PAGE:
The 550th Posting

After last year’s three-month break, I jumped back into an exciting time. It was hard to stop myself from blogging with so many things happening. But I needed the time off to regenerate.

First and foremost, the pandemic lessened. I resumed some of my activities. However, the new pace reminded me of an old trick “Making Things Modular.” This strategy maximizes time by minimizing effort.

Artificial Intelligence (AI) made incredible leaps towards the end of 2022. The rapid pace of change continues, disrupting and changing everything. In particular, generative AI (e.g., ChatGPT), has made it easy for AI to, well, generate new stories, art, images, etc. based on what it learns from existing sources, and more. Lots more.

This led to some interesting questions, such as “Is AI-generated Art, Still Art?” Are we now living in “The Era of Beethoven’s 10th?” As a fan of Beethoven’s 9th, I certainly hope not! There’s something sacred about people creating art. Hopefully gen AI will not be “The End of Originality.” And “The Ethics of Big Data” remain part of the story.

Although, new AI advancements demonstrate many noteworthy benefits, especially in the medical profession. Who wouldn’t want to get test results sooner? AI can work 24/7, doesn’t get fatigued, and has proven to be highly accurate in some scenarios.

The heavy emphasis on technology in the past year left me with a hankering for “The Glory of the Analog Days.” In one post, I reminisced about “The Independent Act of Playing Records” as a young child. I was completely in control of what I listened to, when I wanted to. In another post, I speculated on the non-age related reasons my memory doesn’t work as well as it once did in “Things We Used to Remember.” Now the technology is so prominent that parents register for email accounts in utero!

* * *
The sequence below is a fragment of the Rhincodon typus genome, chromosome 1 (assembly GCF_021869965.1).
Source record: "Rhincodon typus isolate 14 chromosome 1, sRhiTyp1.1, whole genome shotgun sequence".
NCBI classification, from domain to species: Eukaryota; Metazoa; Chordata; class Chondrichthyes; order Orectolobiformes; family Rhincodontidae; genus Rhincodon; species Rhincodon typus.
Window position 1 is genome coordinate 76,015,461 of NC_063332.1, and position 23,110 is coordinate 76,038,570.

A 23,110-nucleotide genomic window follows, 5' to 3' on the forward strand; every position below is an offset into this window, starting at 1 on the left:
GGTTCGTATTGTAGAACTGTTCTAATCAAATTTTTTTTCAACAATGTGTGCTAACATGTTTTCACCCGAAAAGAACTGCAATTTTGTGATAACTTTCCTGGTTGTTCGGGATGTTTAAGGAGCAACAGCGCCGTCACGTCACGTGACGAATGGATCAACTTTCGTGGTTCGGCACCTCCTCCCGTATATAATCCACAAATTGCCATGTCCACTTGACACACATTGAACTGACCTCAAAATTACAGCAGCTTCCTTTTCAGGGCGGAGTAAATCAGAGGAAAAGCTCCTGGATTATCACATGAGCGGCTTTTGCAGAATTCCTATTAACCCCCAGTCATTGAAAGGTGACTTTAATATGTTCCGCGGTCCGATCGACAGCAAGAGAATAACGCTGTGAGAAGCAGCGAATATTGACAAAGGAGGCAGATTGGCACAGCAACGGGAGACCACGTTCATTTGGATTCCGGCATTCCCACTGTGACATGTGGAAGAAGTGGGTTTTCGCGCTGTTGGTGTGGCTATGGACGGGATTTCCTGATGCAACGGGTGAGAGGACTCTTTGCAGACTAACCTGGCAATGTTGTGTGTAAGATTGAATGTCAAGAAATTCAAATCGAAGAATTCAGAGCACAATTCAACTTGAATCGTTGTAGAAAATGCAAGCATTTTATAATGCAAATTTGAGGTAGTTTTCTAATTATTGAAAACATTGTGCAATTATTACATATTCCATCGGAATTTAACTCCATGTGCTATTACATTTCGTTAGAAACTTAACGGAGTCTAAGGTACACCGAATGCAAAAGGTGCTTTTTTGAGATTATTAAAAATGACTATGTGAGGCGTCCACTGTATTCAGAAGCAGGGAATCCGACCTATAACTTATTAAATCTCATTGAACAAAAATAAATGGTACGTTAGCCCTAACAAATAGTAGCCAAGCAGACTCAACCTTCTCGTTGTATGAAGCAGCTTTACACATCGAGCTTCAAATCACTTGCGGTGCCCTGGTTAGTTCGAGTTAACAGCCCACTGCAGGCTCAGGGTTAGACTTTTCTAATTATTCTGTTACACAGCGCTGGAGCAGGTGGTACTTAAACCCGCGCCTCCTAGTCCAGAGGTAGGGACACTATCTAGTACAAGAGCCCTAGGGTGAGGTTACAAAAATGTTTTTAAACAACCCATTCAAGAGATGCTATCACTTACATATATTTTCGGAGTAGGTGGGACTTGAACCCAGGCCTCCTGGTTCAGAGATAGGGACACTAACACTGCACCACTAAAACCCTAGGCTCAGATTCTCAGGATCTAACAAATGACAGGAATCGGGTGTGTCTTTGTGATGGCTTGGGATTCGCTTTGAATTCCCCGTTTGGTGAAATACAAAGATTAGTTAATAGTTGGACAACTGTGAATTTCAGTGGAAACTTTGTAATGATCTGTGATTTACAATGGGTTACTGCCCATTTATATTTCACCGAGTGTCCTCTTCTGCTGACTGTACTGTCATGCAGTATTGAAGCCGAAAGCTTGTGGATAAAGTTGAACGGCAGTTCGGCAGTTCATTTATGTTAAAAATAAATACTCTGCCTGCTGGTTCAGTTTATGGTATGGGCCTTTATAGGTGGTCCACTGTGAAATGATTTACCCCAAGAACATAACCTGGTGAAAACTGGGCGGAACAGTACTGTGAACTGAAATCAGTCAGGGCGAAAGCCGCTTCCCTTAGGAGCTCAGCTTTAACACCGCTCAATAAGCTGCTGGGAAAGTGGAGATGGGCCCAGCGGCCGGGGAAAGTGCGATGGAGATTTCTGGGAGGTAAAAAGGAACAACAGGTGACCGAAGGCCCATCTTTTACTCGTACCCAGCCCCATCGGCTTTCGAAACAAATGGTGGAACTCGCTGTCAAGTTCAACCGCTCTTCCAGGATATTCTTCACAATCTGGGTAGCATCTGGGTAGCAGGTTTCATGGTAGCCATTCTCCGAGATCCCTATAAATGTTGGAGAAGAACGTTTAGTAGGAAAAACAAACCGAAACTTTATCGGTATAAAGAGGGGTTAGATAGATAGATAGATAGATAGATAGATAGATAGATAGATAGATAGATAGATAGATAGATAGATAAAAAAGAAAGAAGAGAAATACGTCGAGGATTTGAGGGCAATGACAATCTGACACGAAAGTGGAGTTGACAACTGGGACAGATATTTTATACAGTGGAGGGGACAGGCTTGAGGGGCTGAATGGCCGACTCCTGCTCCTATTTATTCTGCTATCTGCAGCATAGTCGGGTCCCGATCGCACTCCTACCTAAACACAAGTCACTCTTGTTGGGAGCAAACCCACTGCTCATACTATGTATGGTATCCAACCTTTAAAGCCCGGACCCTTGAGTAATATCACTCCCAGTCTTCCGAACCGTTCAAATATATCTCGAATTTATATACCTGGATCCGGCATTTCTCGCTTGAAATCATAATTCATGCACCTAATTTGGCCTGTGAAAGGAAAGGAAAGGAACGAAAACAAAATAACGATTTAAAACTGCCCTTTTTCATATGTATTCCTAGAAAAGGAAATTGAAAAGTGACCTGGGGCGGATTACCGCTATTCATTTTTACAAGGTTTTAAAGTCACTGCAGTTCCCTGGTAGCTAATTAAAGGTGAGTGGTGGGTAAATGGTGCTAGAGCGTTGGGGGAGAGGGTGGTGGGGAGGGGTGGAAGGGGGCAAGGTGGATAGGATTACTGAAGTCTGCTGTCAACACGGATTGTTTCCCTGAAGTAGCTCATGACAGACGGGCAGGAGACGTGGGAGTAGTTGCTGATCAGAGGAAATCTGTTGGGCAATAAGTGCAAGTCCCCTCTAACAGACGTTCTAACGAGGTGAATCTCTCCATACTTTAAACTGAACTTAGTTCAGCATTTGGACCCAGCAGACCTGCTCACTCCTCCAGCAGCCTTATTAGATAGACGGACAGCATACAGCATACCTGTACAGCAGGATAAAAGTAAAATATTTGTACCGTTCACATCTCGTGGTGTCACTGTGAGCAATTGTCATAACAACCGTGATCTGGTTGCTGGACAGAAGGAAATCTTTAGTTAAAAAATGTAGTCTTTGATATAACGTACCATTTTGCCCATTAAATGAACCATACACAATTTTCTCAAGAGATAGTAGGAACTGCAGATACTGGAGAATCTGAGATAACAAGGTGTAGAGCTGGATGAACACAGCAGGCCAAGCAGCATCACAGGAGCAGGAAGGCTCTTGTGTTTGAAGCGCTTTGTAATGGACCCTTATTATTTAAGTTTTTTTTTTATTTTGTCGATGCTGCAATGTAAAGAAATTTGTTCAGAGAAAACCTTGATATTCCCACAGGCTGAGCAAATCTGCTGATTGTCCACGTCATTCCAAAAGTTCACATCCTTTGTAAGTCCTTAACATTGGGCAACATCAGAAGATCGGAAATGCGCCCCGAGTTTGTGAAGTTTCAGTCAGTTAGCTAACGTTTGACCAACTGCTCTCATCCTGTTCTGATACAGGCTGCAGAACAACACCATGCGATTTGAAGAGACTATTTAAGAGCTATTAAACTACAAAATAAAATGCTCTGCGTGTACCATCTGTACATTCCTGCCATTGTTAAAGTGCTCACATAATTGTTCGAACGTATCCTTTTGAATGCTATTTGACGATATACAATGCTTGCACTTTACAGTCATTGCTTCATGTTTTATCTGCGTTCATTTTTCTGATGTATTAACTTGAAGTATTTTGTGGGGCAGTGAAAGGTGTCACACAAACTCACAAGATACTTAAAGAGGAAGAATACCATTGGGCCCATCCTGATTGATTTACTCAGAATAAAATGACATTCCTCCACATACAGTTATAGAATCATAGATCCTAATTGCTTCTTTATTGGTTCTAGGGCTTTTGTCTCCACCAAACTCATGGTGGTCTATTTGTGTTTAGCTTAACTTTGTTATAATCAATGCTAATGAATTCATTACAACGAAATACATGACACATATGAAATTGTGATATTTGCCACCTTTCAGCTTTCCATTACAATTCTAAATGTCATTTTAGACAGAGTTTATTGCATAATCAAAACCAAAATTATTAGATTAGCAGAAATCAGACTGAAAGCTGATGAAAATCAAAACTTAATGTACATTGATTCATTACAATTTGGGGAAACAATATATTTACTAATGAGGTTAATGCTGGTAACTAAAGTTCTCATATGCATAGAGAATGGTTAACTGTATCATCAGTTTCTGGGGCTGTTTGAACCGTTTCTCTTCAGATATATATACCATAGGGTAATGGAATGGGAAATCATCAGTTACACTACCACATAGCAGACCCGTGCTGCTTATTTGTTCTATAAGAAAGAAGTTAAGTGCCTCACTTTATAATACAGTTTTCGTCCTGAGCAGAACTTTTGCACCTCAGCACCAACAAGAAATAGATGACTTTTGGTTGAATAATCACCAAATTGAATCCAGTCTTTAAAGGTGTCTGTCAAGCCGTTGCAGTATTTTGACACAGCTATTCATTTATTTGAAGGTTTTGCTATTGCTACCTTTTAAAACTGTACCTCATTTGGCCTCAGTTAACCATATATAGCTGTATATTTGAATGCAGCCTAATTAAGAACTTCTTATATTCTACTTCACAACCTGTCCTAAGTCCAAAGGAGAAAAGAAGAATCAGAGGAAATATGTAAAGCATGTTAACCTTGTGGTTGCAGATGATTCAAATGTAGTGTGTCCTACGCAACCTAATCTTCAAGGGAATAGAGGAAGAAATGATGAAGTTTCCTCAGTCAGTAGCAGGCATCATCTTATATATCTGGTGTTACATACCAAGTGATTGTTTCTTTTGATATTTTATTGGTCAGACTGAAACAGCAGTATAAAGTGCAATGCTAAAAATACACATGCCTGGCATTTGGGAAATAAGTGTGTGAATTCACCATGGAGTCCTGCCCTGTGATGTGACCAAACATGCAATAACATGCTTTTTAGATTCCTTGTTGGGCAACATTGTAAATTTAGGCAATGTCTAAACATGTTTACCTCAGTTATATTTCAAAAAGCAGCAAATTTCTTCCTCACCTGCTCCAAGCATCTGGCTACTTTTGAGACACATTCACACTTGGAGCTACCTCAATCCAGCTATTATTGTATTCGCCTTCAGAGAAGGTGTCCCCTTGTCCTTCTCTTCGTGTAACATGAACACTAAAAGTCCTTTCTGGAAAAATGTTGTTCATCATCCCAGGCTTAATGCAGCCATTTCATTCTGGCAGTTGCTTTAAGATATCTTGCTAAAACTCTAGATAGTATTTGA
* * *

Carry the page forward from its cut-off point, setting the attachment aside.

On a personal note, a new player entered my ongoing internal debate of paper vs ebooks. Somebody in my new book club introduced me to Audiobooks.

And finally, last year we celebrated my father’s 20th deathday. A sad milestone, but I had some help getting through it by “Discovering Joni.” Right around that time, Joni Mitchell resurfaced with a live show. She was one my father’s favorite musicians. A few months later, the start of the school year provided me with another powerful memory of my father “Grading Homework.

Age Appropriate Cell Phones

Now that nobody has landlines anymore, I often wonder how kids communicate. Or stay in touch with relatives or family members if they don’t have their own cell phone. When I was growing up, my sibling and I came home by ourselves when we were in elementary school. We had a landline available to call out, for emergencies, but also for incoming calls to check up on us. Then again, we didn’t have any other form of communication available either. It was the phone or nothing. I think we had some battery-operated walkie talkies, but the range was pretty limited on those.

Now, if kids are maybe too young to have their own cell phone, they have other methods of communication available. Computers and tablets all offer ways to get in touch electronically. That may work for parents getting in touch with kids, but that may not always translate for kids to communicate with other kids.

Growing up, the phone was a pretty simple device to operate. Not to sound ancient, but my first phone had rotary dial. Even so, I recall being able to answer the phone and make calls from a young age. This was an important life skill. It connected me to loved ones, but also provided a way for me to have some independence. I learned conversation etiquette and how to handle myself with adults calling for my parents. The phone was a central part of our lives. It was a landline and a lifeline of sorts.

For all of my childhood, the phone, though common, held a place of importance in the household. Every advance of it somehow making things a little bit easier. First we had longer phone cords making it possible to move around while talking. Then came answering machines, so you didn’t have to wait around at home for that important call to come in. You could even call some of the newer machines to access messages remotely. Then there were push button phones followed by cordless ones. Each advance making things more comfortable for the individual but separating us more from each other. Now, we hold everything in our hands, portable, individual, customized, and solitary, to a certain extent. And where does that leave people too young for cell phones, or others not able to use them?

Things We Used to Remember